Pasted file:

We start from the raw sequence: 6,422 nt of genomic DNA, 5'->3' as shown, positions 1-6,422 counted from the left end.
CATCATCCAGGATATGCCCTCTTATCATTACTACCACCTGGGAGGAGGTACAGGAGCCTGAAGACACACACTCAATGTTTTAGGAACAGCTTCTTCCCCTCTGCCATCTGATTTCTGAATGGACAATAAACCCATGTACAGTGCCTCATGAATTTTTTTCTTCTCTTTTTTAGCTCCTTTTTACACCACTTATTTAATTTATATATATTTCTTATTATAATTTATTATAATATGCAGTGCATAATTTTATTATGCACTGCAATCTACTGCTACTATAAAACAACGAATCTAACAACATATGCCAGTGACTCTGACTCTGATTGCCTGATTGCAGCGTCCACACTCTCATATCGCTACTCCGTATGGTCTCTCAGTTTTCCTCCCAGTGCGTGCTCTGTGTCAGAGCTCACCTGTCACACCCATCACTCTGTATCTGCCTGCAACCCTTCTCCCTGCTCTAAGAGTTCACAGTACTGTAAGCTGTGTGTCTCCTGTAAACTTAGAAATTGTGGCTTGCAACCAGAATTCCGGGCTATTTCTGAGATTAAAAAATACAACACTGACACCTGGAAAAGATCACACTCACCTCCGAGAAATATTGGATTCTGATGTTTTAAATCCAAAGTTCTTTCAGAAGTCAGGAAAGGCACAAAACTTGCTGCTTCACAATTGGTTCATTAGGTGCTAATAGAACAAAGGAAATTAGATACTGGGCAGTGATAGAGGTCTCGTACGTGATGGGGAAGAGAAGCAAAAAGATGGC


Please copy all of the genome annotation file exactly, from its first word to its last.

We start from the raw sequence: 6,422 nt of genomic DNA, 5'->3' as shown, positions 1-6,422 counted from the left end.
CATCATCCAGGATATGCCCTCTTATCATTACTACCACCTGGGAGGAGGTACAGGAGCCTGAAGACACACACTCAATGTTTTAGGAACAGCTTCTTCCCCTCTGCCATCTGATTTCTGAATGGACAATAAACCCATGTACAGTGCCTCATGAATTTTTTTCTTCTCTTTTTTAGCTCCTTTTTACACCACTTATTTAATTTATATATATTTCTTATTATAATTTATTATAATATGCAGTGCATAATTTTATTATGCACTGCAATCTACTGCTACTATAAAACAACGAATCTAACAACATATGCCAGTGACTCTGACTCTGATTGCCTGATTGCAGCGTCCACACTCTCATATCGCTACTCCGTATGGTCTCTCAGTTTTCCTCCCAGTGCGTGCTCTGTGTCAGAGCTCACCTGTCACACCCATCACTCTGTATCTGCCTGCAACCCTTCTCCCTGCTCTAAGAGTTCACAGTACTGTAAGCTGTGTGTCTCCTGTAAACTTAGAAATTGTGGCTTGCAACCAGAATTCCGGGCTATTTCTGAGATTAAAAAATACAACACTGACACCTGGAAAAGATCACACTCACCTCCGAGAAATATTGGATTCTGATGTTTTAAATCCAAAGTTCTTTCAGAAGTCAGGAAAGGCACAAAACTTGCTGCTTCACAATTGGTTCATTAGGTGCTAATAGAACAAAGGAAATTAGATACTGGGCAGTGATAGAGGTCTCGTACGTGATGGGGAAGAGAAGCAAAAAGATGGC